The third type of insight is not an insight per se but rather a manner of playing with facts that suggests a more complex way of understanding the events they purport to describe. Sometimes this playing with facts produces ambiguities or lacunae in the narrative; at other times it produces facts that flatly contradict one another. As to the former, Harun reveals to us early on that the body of his brother was never actually found and that he is therefore officially a “missing person.” This is a rather significant piece of information. If there is no body, then how do we know that he was murdered? And more important, why would Harun and his mother assume that he was and that Meursault was the one who did it? Is the entire story a fabrication (we’ll come back to this in a moment) designed by Harun to satisfy his mother’s desire for an explanation of Musa’s disappearance? This too is a plausible explanation, because at one point Harun tells us that his early accounts of Musa’s murder were complete fabrications that he merely pretended were in some way related to the two newspaper clippings (about a murder?) that his illiterate mother kept between her breasts.
That led to a strange book — which I perhaps should have written out, as a matter of fact, if I’d had your hero’s gift — a counter-investigation. I crammed everything I could between the lines of those two brief newspaper items, I swelled their volume until I made them a cosmos. And so Mama got a complete imaginary reconstruction of the crime, including the color of the sky, the circumstances, the words exchanged between the victim and his murderer, the atmosphere in the courtroom, the policemen’s theories, the cunning of the pimp and the other witnesses, the lawyers’ pleas ...Well, I can talk about it like that now, but at the time it was an incredibly disordered jumble, a kind of Thousand and One Nights of lies and infamy.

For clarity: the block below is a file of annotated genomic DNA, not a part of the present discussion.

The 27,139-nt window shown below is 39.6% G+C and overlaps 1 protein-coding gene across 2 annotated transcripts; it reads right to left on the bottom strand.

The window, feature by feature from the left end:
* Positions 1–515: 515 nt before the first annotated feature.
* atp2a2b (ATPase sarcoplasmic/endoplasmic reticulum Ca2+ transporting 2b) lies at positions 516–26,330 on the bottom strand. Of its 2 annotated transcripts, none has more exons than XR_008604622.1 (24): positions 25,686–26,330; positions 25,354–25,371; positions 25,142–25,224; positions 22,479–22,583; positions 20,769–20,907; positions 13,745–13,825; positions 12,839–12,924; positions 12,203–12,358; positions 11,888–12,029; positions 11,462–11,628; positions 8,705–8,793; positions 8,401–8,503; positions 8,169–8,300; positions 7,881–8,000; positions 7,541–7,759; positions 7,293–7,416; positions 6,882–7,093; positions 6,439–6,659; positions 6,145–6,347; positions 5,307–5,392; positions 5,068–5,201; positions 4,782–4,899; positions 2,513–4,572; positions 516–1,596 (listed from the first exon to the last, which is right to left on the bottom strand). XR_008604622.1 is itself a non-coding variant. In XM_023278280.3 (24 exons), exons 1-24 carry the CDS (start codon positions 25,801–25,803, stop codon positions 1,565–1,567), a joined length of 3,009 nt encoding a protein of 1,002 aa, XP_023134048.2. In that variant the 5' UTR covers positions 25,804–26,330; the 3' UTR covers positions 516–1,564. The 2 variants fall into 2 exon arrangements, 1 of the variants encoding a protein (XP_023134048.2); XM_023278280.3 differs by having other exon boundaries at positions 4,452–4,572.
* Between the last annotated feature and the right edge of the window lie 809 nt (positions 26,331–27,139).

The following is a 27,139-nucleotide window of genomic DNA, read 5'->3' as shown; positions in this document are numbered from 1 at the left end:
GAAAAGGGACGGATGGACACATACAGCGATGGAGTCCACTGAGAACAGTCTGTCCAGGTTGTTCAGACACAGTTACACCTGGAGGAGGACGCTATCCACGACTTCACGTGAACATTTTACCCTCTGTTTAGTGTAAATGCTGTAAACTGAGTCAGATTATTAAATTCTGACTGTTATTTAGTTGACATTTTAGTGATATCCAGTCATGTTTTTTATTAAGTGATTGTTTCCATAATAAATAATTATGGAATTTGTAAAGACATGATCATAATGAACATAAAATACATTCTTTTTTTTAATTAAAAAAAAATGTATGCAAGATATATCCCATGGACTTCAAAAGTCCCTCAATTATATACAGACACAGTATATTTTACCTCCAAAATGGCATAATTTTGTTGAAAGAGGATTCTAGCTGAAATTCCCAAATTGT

As to the contradictions, two examples will suffice to indicate the technique. Frequently in the story Meursault is described as having gone on, after the trial, to become a famous French writer (31, 43, 105). Yet Harun also tells us that he was executed for his crime in 1942 immediately following his conviction (44, 112). There are also anachronisms in the account. We know that Harun does not learn about Meursault’s book until 1962, 20 years after it was written (39). Yet, as he walks the streets of Algiers with mother as a youth in search of evidence regarding the disappearance of his brother, his mother cries out for revenge on the various witnesses in The Stranger who speak in defense of Meursault at the trial — Raymond, Salamano, Céleste — whom she denigrates with unflattering nicknames (34). How could either of them know these names?
In fiction, anything goes that you can get away with. But as Orwell once remarked, you can’t get way with much. The contradictions, ambiguities, and anachronisms evident in The Meursault Investigation challenge the reader to puzzle over their meanings and to discover the manner in which they together illuminate the work as a whole. This is a challenge indeed, and it is so without even mentioning interpretive problems like determining the identity of Harun’s interlocutor or the ghost that haunts the Titanic. Who is this “Mr. Investigator,” this French youth who comes to Oran, decades after the fact, to learn of Meursault’s Arab victim? Is Harun in fact talking to anyone, or is The Meursault Investigation a cleverly disguised monologue, as is the case in The Fall? If the latter is true, what does it mean? In The Fall the reason for the device is clear once you understand the related imagery: Jean-Baptiste is the “judge-penitent,” the one who both confesses and absolves. Why does he do this? Why the double role? Because to confess to anyone, even were he to employ the various techniques for doing so that he describes in the closing pages of the book, would be to submit himself, at least potentially, to the judgment of another, and this is what Jean-Baptiste cannot tolerate above all else. No judgment — ever — because judgment implies subordination and subordination is anathema to Jean-Baptiste’s project of self-deification. But in the case of Harun? Why does he talk only to himself, if indeed that is what he is doing? And who is the ghost in the bar with the cigarette and newspaper clippings that hovers around the table? Camus?